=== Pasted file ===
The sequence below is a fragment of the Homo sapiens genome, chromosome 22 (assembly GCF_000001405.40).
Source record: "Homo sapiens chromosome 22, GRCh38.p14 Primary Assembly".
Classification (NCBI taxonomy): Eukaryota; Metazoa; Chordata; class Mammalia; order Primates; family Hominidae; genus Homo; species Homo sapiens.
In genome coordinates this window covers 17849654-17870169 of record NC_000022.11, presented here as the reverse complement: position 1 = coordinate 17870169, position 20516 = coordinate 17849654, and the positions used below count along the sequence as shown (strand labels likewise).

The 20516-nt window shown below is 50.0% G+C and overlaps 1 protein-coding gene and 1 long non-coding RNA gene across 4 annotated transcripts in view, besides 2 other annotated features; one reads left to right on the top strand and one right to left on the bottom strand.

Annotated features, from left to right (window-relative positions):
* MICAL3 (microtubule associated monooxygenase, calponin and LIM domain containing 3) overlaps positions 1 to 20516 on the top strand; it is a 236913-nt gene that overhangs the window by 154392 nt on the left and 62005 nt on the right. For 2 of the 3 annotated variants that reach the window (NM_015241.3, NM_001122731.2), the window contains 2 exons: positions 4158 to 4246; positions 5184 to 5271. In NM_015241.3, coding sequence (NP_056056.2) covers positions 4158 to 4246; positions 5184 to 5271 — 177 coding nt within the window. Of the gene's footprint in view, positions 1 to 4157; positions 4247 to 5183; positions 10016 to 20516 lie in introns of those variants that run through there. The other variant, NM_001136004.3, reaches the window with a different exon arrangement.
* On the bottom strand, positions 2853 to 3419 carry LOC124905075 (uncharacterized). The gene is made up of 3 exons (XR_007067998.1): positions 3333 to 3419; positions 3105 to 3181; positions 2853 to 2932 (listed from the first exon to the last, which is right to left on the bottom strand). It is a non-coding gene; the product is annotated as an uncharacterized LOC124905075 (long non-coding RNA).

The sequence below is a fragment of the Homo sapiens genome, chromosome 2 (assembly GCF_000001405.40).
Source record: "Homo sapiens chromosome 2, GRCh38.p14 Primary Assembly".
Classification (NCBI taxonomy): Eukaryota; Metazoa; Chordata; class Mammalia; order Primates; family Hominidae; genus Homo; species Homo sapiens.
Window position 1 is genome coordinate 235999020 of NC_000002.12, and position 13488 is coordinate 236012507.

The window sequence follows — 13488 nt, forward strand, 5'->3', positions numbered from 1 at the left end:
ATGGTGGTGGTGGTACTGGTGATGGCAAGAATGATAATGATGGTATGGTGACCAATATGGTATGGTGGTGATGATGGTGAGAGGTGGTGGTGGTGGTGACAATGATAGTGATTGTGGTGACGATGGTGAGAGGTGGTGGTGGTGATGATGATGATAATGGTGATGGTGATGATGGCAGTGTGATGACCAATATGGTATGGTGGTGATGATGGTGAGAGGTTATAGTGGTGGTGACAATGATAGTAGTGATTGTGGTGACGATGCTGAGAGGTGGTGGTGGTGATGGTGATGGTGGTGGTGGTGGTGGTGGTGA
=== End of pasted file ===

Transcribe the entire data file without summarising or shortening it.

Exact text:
The sequence below is a fragment of the Homo sapiens genome, chromosome 22 (assembly GCF_000001405.40).
Source record: "Homo sapiens chromosome 22, GRCh38.p14 Primary Assembly".
Classification (NCBI taxonomy): Eukaryota; Metazoa; Chordata; class Mammalia; order Primates; family Hominidae; genus Homo; species Homo sapiens.
In genome coordinates this window covers 17849654-17870169 of record NC_000022.11, presented here as the reverse complement: position 1 = coordinate 17870169, position 20516 = coordinate 17849654, and the positions used below count along the sequence as shown (strand labels likewise).

The 20516-nt window shown below is 50.0% G+C and overlaps 1 protein-coding gene and 1 long non-coding RNA gene across 4 annotated transcripts in view, besides 2 other annotated features; one reads left to right on the top strand and one right to left on the bottom strand.

Annotated features, from left to right (window-relative positions):
* MICAL3 (microtubule associated monooxygenase, calponin and LIM domain containing 3) overlaps positions 1 to 20516 on the top strand; it is a 236913-nt gene that overhangs the window by 154392 nt on the left and 62005 nt on the right. For 2 of the 3 annotated variants that reach the window (NM_015241.3, NM_001122731.2), the window contains 2 exons: positions 4158 to 4246; positions 5184 to 5271. In NM_015241.3, coding sequence (NP_056056.2) covers positions 4158 to 4246; positions 5184 to 5271 — 177 coding nt within the window. Of the gene's footprint in view, positions 1 to 4157; positions 4247 to 5183; positions 10016 to 20516 lie in introns of those variants that run through there. The other variant, NM_001136004.3, reaches the window with a different exon arrangement.
* On the bottom strand, positions 2853 to 3419 carry LOC124905075 (uncharacterized). The gene is made up of 3 exons (XR_007067998.1): positions 3333 to 3419; positions 3105 to 3181; positions 2853 to 2932 (listed from the first exon to the last, which is right to left on the bottom strand). It is a non-coding gene; the product is annotated as an uncharacterized LOC124905075 (long non-coding RNA).

The sequence below is a fragment of the Homo sapiens genome, chromosome 2 (assembly GCF_000001405.40).
Source record: "Homo sapiens chromosome 2, GRCh38.p14 Primary Assembly".
Classification (NCBI taxonomy): Eukaryota; Metazoa; Chordata; class Mammalia; order Primates; family Hominidae; genus Homo; species Homo sapiens.
Window position 1 is genome coordinate 235999020 of NC_000002.12, and position 13488 is coordinate 236012507.

The window sequence follows — 13488 nt, forward strand, 5'->3', positions numbered from 1 at the left end:
ATGGTGGTGGTGGTACTGGTGATGGCAAGAATGATAATGATGGTATGGTGACCAATATGGTATGGTGGTGATGATGGTGAGAGGTGGTGGTGGTGGTGACAATGATAGTGATTGTGGTGACGATGGTGAGAGGTGGTGGTGGTGATGATGATGATAATGGTGATGGTGATGATGGCAGTGTGATGACCAATATGGTATGGTGGTGATGATGGTGAGAGGTTATAGTGGTGGTGACAATGATAGTAGTGATTGTGGTGACGATGCTGAGAGGTGGTGGTGGTGATGGTGATGGTGGTGGTGGTGGTGGTGGTGA